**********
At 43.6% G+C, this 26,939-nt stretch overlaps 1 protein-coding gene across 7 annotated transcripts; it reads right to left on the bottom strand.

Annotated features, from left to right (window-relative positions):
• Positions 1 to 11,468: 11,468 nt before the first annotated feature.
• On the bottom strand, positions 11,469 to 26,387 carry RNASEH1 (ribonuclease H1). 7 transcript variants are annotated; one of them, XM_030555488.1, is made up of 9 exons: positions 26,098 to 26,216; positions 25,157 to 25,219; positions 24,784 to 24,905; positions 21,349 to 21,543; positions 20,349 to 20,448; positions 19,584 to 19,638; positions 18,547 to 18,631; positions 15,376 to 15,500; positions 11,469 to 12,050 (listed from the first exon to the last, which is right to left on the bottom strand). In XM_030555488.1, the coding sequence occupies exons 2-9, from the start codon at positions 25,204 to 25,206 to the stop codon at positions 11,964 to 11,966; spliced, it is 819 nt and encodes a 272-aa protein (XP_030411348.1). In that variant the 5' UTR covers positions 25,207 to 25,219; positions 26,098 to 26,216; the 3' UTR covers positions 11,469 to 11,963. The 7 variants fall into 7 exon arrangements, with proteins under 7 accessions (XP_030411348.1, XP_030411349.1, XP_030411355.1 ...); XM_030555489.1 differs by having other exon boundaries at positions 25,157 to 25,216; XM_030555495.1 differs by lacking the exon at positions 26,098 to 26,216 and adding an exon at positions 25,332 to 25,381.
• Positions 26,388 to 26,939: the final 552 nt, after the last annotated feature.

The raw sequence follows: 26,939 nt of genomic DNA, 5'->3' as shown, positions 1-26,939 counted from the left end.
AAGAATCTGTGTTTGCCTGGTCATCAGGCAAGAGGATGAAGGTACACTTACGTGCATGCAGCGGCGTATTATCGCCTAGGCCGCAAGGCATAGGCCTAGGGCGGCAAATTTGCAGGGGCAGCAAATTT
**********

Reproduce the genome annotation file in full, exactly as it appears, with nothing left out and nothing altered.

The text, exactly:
At 43.6% G+C, this 26,939-nt stretch overlaps 1 protein-coding gene across 7 annotated transcripts; it reads right to left on the bottom strand.

Annotated features, from left to right (window-relative positions):
• Positions 1 to 11,468: 11,468 nt before the first annotated feature.
• On the bottom strand, positions 11,469 to 26,387 carry RNASEH1 (ribonuclease H1). 7 transcript variants are annotated; one of them, XM_030555488.1, is made up of 9 exons: positions 26,098 to 26,216; positions 25,157 to 25,219; positions 24,784 to 24,905; positions 21,349 to 21,543; positions 20,349 to 20,448; positions 19,584 to 19,638; positions 18,547 to 18,631; positions 15,376 to 15,500; positions 11,469 to 12,050 (listed from the first exon to the last, which is right to left on the bottom strand). In XM_030555488.1, the coding sequence occupies exons 2-9, from the start codon at positions 25,204 to 25,206 to the stop codon at positions 11,964 to 11,966; spliced, it is 819 nt and encodes a 272-aa protein (XP_030411348.1). In that variant the 5' UTR covers positions 25,207 to 25,219; positions 26,098 to 26,216; the 3' UTR covers positions 11,469 to 11,963. The 7 variants fall into 7 exon arrangements, with proteins under 7 accessions (XP_030411348.1, XP_030411349.1, XP_030411355.1 ...); XM_030555489.1 differs by having other exon boundaries at positions 25,157 to 25,216; XM_030555495.1 differs by lacking the exon at positions 26,098 to 26,216 and adding an exon at positions 25,332 to 25,381.
• Positions 26,388 to 26,939: the final 552 nt, after the last annotated feature.

The raw sequence follows: 26,939 nt of genomic DNA, 5'->3' as shown, positions 1-26,939 counted from the left end.
AAGAATCTGTGTTTGCCTGGTCATCAGGCAAGAGGATGAAGGTACACTTACGTGCATGCAGCGGCGTATTATCGCCTAGGCCGCAAGGCATAGGCCTAGGGCGGCAAATTTGCAGGGGCAGCAAATTT